/dev/sdb: calling ioctl to re-read partition table: Success

Next, the volume group needs to be extended to use this additional physical volume:

# vgextend rhel /dev/sdb
  Volume group "rhel" successfully extended

At this point the vgs command should report the addition of the 8 GB of space to the volume group:

# vgs
  VG   #PV #LV #SN Attr   VSize   VFree 
  rhel   2   3   0 wz--n- 197.66g <8.00g

Now that the additional space is available in the volume group, the swap logical volume may be extended to utilize the space. First, turn off the swap using the swapoff utility:

# swapoff /dev/rhel/swap

Next, extend the logical volume to use the new space:

# lvextend -L+7.9GB /dev/rhel/swap
  Rounding size to boundary between physical extents: 7.90 GiB.
  Size of logical volume rhel/swap changed from <3.98 GiB (1018 extents) to <11.88 GiB (3041 extents).
  Logical volume rhel/swap successfully resized.

Re-create the swap on the logical volume:

# mkswap /dev/rhel/swap
mkswap: /dev/rhel/swap: warning: wiping old swap signature.
Setting up swapspace version 1, size = 11.9 GiB (12754874368 bytes)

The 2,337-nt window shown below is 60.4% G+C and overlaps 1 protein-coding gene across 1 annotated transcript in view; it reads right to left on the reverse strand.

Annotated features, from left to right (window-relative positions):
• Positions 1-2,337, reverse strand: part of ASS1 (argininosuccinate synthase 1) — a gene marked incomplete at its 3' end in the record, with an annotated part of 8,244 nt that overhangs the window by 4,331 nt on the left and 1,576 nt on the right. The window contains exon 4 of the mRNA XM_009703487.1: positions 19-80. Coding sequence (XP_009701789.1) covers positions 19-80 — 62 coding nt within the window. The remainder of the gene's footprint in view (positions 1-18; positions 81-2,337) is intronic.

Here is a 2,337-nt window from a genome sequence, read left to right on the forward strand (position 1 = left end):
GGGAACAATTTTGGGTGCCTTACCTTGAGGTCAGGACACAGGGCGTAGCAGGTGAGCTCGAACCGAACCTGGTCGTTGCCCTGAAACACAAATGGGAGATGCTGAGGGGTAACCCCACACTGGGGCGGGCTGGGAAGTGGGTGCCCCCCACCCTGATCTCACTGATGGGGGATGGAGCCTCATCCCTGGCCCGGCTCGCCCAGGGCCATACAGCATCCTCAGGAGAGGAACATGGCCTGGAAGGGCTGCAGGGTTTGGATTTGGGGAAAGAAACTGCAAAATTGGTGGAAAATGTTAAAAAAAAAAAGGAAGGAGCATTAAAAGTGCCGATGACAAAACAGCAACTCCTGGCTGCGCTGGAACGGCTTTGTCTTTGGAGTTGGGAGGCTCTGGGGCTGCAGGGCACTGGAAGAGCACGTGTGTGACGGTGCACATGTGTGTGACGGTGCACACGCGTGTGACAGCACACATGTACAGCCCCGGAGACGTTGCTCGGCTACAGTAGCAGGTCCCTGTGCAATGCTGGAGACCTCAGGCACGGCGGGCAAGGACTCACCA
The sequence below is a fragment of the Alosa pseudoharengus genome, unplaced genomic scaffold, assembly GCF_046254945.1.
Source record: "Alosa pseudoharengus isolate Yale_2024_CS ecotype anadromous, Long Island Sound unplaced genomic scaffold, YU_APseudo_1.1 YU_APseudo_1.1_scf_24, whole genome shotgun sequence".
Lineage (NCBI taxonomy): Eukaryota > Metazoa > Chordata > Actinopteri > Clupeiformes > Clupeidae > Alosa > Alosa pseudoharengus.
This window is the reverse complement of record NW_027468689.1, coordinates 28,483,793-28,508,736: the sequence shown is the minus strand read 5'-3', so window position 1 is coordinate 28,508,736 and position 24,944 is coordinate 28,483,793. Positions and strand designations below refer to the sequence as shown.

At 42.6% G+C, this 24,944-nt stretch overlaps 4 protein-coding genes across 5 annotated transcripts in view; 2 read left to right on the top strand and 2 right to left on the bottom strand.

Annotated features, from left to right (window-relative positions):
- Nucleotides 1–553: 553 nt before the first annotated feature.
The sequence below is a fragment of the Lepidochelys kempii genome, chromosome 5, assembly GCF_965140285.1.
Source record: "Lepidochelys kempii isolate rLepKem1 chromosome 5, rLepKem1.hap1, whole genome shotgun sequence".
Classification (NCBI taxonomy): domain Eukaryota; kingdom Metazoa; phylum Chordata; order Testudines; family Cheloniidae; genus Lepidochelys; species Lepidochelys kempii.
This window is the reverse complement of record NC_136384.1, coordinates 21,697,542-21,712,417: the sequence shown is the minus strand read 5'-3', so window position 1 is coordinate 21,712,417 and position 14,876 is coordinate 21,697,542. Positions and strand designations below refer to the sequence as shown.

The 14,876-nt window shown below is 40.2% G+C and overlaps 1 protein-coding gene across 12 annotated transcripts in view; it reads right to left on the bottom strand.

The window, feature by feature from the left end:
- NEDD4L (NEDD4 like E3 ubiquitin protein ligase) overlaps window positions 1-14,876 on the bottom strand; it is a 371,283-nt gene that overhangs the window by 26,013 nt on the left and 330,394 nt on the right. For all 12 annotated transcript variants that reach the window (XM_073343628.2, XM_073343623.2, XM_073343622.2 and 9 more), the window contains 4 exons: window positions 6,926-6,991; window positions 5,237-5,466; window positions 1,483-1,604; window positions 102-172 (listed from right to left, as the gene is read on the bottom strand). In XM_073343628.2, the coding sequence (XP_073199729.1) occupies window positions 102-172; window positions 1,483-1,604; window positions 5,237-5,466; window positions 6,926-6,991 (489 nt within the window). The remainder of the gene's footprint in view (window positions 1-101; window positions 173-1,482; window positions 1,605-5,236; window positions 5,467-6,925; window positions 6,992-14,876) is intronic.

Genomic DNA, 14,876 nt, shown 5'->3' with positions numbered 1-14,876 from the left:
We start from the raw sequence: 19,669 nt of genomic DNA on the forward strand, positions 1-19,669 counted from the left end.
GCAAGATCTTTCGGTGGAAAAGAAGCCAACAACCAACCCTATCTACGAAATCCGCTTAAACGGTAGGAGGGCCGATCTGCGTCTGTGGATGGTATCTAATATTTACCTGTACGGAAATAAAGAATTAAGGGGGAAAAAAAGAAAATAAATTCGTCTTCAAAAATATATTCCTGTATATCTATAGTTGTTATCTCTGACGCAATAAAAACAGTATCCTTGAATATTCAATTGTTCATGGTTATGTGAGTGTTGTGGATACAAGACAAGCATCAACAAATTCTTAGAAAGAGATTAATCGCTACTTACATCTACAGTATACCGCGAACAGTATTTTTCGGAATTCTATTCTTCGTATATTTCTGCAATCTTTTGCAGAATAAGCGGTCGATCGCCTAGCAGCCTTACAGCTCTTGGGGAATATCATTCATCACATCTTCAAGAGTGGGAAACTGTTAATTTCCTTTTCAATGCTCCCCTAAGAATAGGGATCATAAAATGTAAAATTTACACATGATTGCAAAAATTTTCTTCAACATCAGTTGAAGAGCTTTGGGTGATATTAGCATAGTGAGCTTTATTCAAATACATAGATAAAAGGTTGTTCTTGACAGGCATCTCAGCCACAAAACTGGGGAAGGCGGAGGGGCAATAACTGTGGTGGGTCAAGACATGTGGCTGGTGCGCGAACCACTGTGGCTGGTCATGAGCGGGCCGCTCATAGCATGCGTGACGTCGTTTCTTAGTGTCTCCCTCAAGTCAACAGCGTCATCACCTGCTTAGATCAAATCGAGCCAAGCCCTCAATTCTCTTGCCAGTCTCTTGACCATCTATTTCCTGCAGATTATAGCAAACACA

no label, UUID=241a4818-e51c-4b8c-9bc9-1697fc2ce26e

Next, turn swap back on:

# swapon /dev/rhel/swap

Finally, use the swapon command to verify the addition of the swap space to the system:

# swapon
NAME      TYPE       SIZE USED PRIO
/dev/dm-1 partition 11.9G   0B   -2

Summary

Swap space is a vital component of just about any operating system in terms of handling situations where memory resources become constrained. By swapping out areas of memory to disk, the system is able to continue to function and meet the needs of the processes and applications running on it.

RHEL 8 has a set of guidelines recommending the amount of disk-based swap space that should be allocated depending on the amount of RAM installed in the system. In situations where these recommendations prove to be insufficient, additional swap space can be added to the system, typically without the need to reboot. As outlined in this chapter, swap space can be added in the form of a file, disk or disk partition or by extending existing logical volumes that have been configured as swap space.


You are reading a sample chapter from the Red Hat Enterprise Linux 8 (RHEL 8) Essentials book.

Purchase a full copy of Red Hat Enterprise Linux 8 (RHEL 8) Essentials in eBook ($24.99) or Print ($36.99) format

Red Hat Enterprise Linux 8 Essentials Print and eBook (ePub/PDF/Kindle) editions contain 31 chapters and over 250 pages

Buy Print Preview Book



PreviousTable of Contents
Adding Storage to a RHEL 8 Volume Group and Logical Volume